Simon Black –
Management has been a serious discipline of academic note at least since the 1940s, with Peter Drucker popularising its study by managers and organisations with over 30 books. Starting from The Concept of the Corporation in 1946 which first introduced the idea of organisational management, Drucker is considered one of the most important thought leaders in management. It is notable that whilst he encouraged focus on customers and rejected the concepts of command-and-control, his ideas hold many inconsistencies. Less helpful suggestions include his emphasis on work design based on ‘front office’ and ‘back office’ concepts, outsourcing, and management-by-objectives. What is interesting about these ideas is that they appear very plausible – the bread and butter of management surely. Yet in practice these approaches fall down time-and-time again (and for good reason when you understand systems theory and psychology).
It can be argued that these ideas appear far from the operational concerns of wildlife conservation. Nevertheless, time and again I see conservation NGOs and government departments using management-by-objectives. It is also common for decision makers to be based in HQ whilst people on the ground have to take grief from local people, or to find field professionals fiddling around waiting in frustration for senior authorisation to make necessary interventions. Worse, whole programmes get defined by the requirements of funders, not the needs of species and ecosystems of concern.
In most instances these difficulties are of course not the deliberate fault of central management. But as senior managers we must not omit to make effort to understand the realities of management – if you design the work and the organisation incorrectly it prevents purposeful action by staff. The best conservation managers focus on having a whole picture of conservation management – purposefully leading people “to do the right work better“, for the benefit of species and ecosystems.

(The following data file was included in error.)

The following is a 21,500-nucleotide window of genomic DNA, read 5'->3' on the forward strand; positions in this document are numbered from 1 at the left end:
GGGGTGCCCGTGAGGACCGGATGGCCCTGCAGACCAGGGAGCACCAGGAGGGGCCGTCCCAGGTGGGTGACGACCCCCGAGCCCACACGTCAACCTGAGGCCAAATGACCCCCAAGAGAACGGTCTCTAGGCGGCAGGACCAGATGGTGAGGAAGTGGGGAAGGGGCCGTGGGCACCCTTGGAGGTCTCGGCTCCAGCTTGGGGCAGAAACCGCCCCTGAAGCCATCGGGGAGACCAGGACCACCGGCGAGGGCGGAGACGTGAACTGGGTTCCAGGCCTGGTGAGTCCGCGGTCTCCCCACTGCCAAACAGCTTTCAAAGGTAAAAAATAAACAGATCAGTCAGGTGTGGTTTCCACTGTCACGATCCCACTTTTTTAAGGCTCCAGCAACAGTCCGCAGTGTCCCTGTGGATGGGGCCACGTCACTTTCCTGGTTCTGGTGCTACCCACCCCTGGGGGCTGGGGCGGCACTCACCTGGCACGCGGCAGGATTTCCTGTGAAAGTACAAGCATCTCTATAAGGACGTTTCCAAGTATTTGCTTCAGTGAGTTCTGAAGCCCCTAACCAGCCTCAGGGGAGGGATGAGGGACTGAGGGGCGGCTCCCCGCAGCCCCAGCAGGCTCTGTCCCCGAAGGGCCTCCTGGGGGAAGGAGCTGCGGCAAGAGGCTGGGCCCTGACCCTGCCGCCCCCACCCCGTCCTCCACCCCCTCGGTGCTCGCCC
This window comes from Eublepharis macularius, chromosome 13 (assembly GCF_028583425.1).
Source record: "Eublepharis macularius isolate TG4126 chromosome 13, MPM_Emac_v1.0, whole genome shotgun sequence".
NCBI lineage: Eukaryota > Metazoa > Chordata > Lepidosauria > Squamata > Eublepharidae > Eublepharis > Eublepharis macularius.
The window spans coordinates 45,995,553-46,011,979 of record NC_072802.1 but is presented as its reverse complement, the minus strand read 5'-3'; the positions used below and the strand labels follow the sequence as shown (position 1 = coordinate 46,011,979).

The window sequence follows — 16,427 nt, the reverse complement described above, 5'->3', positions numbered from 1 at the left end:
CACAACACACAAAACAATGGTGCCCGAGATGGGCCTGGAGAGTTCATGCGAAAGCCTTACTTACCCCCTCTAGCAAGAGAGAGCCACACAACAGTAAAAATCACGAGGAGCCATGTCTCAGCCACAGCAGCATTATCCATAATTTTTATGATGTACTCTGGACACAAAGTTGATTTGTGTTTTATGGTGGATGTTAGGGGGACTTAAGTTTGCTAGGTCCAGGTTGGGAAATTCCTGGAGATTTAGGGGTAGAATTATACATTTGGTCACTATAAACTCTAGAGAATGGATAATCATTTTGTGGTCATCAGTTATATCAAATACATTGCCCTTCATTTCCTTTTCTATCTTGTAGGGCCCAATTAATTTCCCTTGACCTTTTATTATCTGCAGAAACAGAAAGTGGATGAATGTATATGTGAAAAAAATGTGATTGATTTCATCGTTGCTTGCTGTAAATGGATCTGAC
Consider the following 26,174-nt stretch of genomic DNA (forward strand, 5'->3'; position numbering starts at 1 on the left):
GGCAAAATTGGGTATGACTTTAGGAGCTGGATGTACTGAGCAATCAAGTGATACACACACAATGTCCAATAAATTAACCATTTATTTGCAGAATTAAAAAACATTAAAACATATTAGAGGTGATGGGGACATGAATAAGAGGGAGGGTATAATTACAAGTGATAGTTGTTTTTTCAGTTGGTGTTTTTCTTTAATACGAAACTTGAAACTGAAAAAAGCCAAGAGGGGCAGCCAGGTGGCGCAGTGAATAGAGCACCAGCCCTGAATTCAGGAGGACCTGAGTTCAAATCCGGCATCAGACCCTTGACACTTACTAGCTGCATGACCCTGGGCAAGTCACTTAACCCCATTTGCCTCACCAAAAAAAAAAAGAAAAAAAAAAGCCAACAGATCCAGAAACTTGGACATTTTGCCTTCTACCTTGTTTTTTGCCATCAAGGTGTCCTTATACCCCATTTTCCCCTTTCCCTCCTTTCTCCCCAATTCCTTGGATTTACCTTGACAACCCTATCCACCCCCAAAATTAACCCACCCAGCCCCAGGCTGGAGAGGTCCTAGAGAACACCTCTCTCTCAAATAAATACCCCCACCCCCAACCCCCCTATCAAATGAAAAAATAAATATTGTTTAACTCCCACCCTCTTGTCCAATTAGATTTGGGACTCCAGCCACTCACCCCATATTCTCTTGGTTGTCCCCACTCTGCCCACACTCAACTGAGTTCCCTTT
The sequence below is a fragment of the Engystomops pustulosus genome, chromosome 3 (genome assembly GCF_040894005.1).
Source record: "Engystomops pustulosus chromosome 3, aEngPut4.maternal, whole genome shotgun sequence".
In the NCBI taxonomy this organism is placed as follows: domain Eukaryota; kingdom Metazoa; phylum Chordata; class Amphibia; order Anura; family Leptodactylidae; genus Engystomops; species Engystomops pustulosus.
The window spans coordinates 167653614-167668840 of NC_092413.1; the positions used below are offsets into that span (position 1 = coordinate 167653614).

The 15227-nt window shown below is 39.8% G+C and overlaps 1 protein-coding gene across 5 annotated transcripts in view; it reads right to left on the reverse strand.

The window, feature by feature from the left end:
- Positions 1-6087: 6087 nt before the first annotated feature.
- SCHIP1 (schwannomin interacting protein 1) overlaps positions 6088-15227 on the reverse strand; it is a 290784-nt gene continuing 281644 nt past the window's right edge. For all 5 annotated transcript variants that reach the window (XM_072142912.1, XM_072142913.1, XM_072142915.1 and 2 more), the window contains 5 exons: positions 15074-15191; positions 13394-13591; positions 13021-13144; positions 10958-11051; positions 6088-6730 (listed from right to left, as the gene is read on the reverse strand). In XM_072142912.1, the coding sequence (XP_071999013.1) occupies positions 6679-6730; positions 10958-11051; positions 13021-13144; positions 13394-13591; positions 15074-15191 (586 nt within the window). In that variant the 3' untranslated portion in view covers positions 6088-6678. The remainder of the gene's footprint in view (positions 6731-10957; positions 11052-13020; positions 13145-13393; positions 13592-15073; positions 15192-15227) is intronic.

This requires an understanding of the function and nature of systems, variation, psychology and knowledge (Deming 1982), which often challenges our preconceptions about management, organisation and leadership. Yet the combination of these areas of capability enables more meaningful and effective planning, goal-setting, partnership development and conservation work improvement. These new facets of leadership capability and the associated range of skills and disciplines needed for successful implementation are not taught in business schools or in conservation degrees and rarely appear in training courses. Yet, all remain vital for our sector with its challenges and uncertainties.
This is real Modern Management in Conservation.
Black, S. A., Groombridge, J. J., & Jones, C. G. (2013). Using better management thinking to improve conservation effectiveness. ISRN Biodiversity, 2013. http://dx.doi.org/10.1155/2013/784701
Deming, W. E. (1982) Out of the Crisis, Massachusetts Institute of Technology Center for Advanced Engineering Study, Cambridge,